Animal

Delacroix’s Lion Devouring a Goat was owned first by Gustave Arosa and then his brother, Achille, successful business men and financiers in the latter half of the 19th century who each built up notable art collections. Gustave was the guardian of Paul Gauguin and perhaps the lover of his mother; he helped Gauguin financially, while introducing him to a wide social circle.

The National Gallery of Art in Washington has recently presented a splendid exhibition of paintings illustrating the American passion for Eighteenth Century French art, which shaped several major collections in the first decades of the Twentieth Century. Thanks to a renewed interest by collectors and museums in this same period in the 1970s and 1980s a number of major works, as well as paintings by less well-known artists who nonetheless held the post of First Painter of the King, were acquired from the Stair Sainty Gallery. A selection of these are illustrated here.   

The world's most prestigious art fair, TEFAF Maastricht, is taking place at the MECC, Maastricht, The Netherlands. The fair is open daily from 11 am and runs until the 19th March. Visit us on stand 348 and see a unique collection of paintings, from the 18th to early 20th centuries, including works by Greuze, Giaquinto, Vigée Le Brun, Rouart, Blanche, List, Marcel-Béronneau and Boutet de Monvel. For more information about TEFAF Maastricht, please contact the gallery.    ...

After a successful fair at La Biennale Paris, we are back at the gallery and our attention now turns to the busy Autumn Art Season here in London.  Come in and visit the gallery over the coming weeks as we exhibit Old Masters and 19th century paintings by Algardi, Goya, Greuze and Blanche to coincide with Frieze Masters art fair in Regent's Park, and early 20th century paintings by Marcel-Béronneau and Boutet de Monvel to compliment PAD London Art + Design, which is just around the corner in Berkeley Square.   For more information, please contact the gallery. ...

We salute the French people for their bravery during a time of great tragedy and loss, as well as the Société Nationale des Antiquaires for their decision to remain steadfast in celebrating France’s ongoing commitment to the arts. We hope that France will remain a beacon of light and enlightenment to inspire artists and visitors alike. ‘As an artist, a man has no home in Europe save in Paris’.  ‘ F. Nietzsche This year we dedicate our stand to the great city of Paris with artists who received their training in the city or had their first early success there. These include masters such as Jean-Baptiste Oudry, Jean-Baptiste Greuze and Élisabeth-Louise Vigée Le Brun, Baron Gérard and Élie Delaunay, as well as Jacques Émile Blanche, who documented Parisian intellectual life at the turn of the 20th century. The centre of our stand recalls the Belle Epoque fascination with Salomé, who inspired playwright Oscar Wilde and composer Richard Strauss as well as many artists who in turn looked to Wilde’s interpretation of the Biblical story. We shall be exhibiting four Salomé paintings by the French symbolist painter Pierre-Amédée Marcel-Béronneau, as well as the dramatic Salomé painted during the closing months of the First World War by Cuban born Spanish artist, Federico Beltran Masses.    Elizabeth & Guy Sainty La Biennale Pairs is open from the 10th – 18th of September at the Grand Palais, Paris....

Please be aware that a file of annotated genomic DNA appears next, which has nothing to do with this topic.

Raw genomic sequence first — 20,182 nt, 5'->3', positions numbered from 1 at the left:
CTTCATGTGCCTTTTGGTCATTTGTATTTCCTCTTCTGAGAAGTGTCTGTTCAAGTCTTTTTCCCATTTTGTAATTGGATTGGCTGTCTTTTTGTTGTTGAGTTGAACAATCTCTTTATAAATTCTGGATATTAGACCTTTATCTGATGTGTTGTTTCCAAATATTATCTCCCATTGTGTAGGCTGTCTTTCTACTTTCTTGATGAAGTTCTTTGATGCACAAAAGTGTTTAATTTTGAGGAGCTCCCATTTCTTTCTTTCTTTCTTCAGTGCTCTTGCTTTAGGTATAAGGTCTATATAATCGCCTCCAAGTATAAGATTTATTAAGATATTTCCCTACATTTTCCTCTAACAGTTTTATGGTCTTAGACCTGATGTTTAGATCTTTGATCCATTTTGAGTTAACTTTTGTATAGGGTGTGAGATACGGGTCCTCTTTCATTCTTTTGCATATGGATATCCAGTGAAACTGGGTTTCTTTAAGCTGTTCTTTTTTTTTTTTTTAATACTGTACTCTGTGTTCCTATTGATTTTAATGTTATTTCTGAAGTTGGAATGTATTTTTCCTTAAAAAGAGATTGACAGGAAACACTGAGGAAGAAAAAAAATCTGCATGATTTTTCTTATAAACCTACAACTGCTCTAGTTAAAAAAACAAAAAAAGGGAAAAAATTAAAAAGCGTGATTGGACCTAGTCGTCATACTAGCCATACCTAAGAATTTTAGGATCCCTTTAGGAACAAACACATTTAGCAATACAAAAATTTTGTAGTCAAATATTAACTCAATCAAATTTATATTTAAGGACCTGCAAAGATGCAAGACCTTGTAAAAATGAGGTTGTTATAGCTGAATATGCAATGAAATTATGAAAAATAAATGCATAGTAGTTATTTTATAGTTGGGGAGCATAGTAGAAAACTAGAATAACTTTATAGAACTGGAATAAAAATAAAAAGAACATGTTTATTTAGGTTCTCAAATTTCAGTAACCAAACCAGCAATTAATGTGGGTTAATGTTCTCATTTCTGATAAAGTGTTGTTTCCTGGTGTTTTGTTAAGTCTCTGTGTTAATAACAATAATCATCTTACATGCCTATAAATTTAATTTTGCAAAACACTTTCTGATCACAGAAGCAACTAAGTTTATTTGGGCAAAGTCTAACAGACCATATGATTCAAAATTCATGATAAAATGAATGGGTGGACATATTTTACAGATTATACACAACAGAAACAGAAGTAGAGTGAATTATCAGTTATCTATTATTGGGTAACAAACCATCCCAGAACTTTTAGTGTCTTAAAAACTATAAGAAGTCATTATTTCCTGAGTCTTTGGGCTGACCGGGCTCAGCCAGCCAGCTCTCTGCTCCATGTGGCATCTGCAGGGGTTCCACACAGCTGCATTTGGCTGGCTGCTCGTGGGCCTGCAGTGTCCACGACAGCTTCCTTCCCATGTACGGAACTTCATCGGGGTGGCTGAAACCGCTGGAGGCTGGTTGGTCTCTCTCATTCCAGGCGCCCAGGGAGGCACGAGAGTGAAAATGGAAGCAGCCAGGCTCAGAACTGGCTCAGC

Among the subjects students at the 17th and 18th century French Royal Academy of Painting and Sculpture were obliged to study was the human figure, and a mastery of the male nude by both those studying paintings and sculpture was an absolute requirement. The academy school, the École des Beaux Arts (now the École nationale supérieure des Beaux-Arts), was founded as part of the Royal Academy by Louis XIV in 1648 to provide a training for painters, sculptors and architects. Each year prizes were awarded (the Prix de Rome) that entitled the winners to reside for a period of three to five years,at the Rome Academy, now situated in the magnificent Villa Medici,  where they were given expert instruction and exposure to the wonders of antiquity. Following the abolition of the prize by the then minister of Culture in 1968, artists continued to be offered the opportunity to reside at the Academy for up to eighteen months, but without the rigorous course of study prescribed by the directors of the 18th century academy.